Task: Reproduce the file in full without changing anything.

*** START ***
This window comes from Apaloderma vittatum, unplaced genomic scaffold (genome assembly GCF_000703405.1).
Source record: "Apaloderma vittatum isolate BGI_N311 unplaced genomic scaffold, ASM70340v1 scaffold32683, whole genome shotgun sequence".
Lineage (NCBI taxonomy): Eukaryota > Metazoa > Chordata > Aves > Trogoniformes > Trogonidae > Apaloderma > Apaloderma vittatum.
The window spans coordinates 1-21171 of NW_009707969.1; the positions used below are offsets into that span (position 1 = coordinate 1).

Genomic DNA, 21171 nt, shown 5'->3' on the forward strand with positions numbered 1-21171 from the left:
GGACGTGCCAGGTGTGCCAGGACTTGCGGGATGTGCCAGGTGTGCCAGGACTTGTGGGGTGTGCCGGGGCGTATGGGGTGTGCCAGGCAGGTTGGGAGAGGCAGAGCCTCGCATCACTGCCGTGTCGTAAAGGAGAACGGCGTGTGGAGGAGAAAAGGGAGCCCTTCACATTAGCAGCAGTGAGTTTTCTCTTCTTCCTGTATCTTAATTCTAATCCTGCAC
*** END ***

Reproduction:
This window comes from Apaloderma vittatum, unplaced genomic scaffold (genome assembly GCF_000703405.1).
Source record: "Apaloderma vittatum isolate BGI_N311 unplaced genomic scaffold, ASM70340v1 scaffold32683, whole genome shotgun sequence".
Lineage (NCBI taxonomy): Eukaryota > Metazoa > Chordata > Aves > Trogoniformes > Trogonidae > Apaloderma > Apaloderma vittatum.
The window spans coordinates 1-21171 of NW_009707969.1; the positions used below are offsets into that span (position 1 = coordinate 1).

Genomic DNA, 21171 nt, shown 5'->3' on the forward strand with positions numbered 1-21171 from the left:
GGACGTGCCAGGTGTGCCAGGACTTGCGGGATGTGCCAGGTGTGCCAGGACTTGTGGGGTGTGCCGGGGCGTATGGGGTGTGCCAGGCAGGTTGGGAGAGGCAGAGCCTCGCATCACTGCCGTGTCGTAAAGGAGAACGGCGTGTGGAGGAGAAAAGGGAGCCCTTCACATTAGCAGCAGTGAGTTTTCTCTTCTTCCTGTATCTTAATTCTAATCCTGCAC